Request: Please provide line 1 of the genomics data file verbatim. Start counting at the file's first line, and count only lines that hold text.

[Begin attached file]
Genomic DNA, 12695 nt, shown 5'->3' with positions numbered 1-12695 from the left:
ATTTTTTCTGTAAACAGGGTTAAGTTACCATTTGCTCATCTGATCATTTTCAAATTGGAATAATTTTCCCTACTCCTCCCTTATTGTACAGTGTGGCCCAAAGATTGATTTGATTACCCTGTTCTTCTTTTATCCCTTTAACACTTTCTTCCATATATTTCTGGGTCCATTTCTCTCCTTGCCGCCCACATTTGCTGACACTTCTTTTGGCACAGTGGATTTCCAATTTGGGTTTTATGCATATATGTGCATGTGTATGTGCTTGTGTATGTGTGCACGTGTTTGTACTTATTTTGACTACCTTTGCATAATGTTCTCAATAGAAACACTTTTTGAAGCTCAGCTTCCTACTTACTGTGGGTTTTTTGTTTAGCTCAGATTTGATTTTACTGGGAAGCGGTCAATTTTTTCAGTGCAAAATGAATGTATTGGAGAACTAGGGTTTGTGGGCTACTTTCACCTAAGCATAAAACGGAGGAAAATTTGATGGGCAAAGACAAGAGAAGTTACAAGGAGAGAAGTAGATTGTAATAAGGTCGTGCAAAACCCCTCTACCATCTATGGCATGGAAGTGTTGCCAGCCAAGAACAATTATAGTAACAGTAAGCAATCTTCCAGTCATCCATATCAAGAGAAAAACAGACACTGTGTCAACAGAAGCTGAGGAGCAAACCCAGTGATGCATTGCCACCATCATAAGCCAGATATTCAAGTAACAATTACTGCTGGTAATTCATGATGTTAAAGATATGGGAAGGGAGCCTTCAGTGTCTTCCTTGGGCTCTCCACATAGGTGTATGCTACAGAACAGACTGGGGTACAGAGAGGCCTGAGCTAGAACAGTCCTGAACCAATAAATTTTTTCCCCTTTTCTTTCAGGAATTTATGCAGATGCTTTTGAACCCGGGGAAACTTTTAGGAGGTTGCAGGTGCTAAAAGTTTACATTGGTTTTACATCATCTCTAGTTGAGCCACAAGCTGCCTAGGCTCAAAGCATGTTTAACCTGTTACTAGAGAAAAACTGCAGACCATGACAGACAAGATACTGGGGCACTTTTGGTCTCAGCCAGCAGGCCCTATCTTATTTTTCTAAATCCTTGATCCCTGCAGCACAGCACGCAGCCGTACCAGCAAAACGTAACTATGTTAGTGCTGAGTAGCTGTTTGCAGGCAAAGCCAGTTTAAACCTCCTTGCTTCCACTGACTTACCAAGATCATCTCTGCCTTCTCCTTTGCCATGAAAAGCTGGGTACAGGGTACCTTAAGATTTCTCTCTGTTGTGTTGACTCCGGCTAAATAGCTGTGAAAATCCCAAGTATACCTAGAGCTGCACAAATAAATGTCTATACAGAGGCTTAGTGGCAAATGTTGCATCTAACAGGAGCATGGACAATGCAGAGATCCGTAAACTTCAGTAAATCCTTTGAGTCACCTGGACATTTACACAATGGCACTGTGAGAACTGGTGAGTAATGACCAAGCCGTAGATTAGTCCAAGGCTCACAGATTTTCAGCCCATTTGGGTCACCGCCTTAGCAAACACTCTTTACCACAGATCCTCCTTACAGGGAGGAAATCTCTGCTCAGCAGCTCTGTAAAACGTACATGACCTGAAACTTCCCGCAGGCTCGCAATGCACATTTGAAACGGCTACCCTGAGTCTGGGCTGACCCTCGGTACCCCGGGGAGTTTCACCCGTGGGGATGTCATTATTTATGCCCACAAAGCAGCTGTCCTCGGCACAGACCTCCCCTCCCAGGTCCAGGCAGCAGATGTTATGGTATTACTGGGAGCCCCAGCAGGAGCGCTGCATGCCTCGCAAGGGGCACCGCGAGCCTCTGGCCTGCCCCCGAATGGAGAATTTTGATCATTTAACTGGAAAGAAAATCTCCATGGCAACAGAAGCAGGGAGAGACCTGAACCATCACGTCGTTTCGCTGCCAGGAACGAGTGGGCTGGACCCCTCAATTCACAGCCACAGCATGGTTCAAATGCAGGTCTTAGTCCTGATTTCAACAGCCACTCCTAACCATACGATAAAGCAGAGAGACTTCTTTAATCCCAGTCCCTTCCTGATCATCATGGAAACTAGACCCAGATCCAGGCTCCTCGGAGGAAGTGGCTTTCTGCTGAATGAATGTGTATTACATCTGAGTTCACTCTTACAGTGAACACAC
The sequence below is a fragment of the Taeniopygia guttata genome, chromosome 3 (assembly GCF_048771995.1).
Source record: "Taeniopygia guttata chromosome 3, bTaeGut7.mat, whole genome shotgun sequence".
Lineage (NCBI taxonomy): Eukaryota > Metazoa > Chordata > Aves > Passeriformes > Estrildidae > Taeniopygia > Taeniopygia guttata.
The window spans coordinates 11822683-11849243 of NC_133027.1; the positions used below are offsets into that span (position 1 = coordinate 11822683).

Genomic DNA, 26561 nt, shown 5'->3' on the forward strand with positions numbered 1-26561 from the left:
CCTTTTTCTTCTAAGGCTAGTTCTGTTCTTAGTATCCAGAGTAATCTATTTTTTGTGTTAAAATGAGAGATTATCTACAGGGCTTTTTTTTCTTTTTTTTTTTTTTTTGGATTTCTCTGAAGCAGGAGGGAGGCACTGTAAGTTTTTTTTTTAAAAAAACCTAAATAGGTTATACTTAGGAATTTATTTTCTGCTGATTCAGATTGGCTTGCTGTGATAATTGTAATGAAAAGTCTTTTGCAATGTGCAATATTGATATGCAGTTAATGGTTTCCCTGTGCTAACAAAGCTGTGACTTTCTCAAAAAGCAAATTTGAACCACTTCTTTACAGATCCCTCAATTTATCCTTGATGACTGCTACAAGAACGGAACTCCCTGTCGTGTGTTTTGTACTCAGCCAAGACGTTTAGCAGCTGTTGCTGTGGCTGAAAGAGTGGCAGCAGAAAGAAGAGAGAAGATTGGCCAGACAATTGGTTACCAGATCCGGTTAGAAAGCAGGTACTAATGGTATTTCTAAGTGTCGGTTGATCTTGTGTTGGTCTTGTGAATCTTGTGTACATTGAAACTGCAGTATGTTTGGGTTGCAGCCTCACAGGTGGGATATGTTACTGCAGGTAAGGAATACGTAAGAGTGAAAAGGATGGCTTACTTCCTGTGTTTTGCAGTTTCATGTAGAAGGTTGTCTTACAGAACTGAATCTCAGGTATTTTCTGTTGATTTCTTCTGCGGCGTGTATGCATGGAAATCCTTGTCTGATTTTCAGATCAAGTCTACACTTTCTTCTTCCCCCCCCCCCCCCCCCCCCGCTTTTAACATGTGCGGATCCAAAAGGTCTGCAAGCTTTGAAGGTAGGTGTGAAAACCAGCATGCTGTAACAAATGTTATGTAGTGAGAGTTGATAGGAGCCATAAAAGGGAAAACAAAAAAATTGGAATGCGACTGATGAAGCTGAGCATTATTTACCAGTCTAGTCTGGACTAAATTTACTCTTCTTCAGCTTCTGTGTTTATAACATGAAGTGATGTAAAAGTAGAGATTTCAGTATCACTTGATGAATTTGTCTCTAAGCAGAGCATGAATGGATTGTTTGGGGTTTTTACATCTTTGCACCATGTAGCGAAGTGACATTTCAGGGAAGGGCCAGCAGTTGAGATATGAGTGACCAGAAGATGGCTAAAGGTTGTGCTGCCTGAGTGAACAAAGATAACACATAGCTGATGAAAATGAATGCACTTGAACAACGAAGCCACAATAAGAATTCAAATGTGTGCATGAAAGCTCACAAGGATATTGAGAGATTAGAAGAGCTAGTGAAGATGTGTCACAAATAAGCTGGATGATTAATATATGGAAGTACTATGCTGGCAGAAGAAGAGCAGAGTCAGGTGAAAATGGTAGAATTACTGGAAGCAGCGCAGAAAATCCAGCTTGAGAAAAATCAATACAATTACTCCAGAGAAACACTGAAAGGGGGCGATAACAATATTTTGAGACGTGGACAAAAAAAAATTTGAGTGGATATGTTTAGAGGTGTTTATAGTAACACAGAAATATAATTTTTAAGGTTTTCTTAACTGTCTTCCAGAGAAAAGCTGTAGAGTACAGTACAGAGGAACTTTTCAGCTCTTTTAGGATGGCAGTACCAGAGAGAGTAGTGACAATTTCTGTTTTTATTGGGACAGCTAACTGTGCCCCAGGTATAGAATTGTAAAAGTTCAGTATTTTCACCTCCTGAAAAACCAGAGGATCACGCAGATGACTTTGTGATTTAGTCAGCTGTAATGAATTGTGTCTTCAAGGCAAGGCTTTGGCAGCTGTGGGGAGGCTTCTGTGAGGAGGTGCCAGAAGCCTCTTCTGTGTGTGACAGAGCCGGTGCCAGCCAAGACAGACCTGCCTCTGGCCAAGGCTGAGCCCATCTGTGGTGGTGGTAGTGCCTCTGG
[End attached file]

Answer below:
Genomic DNA, 12695 nt, shown 5'->3' with positions numbered 1-12695 from the left: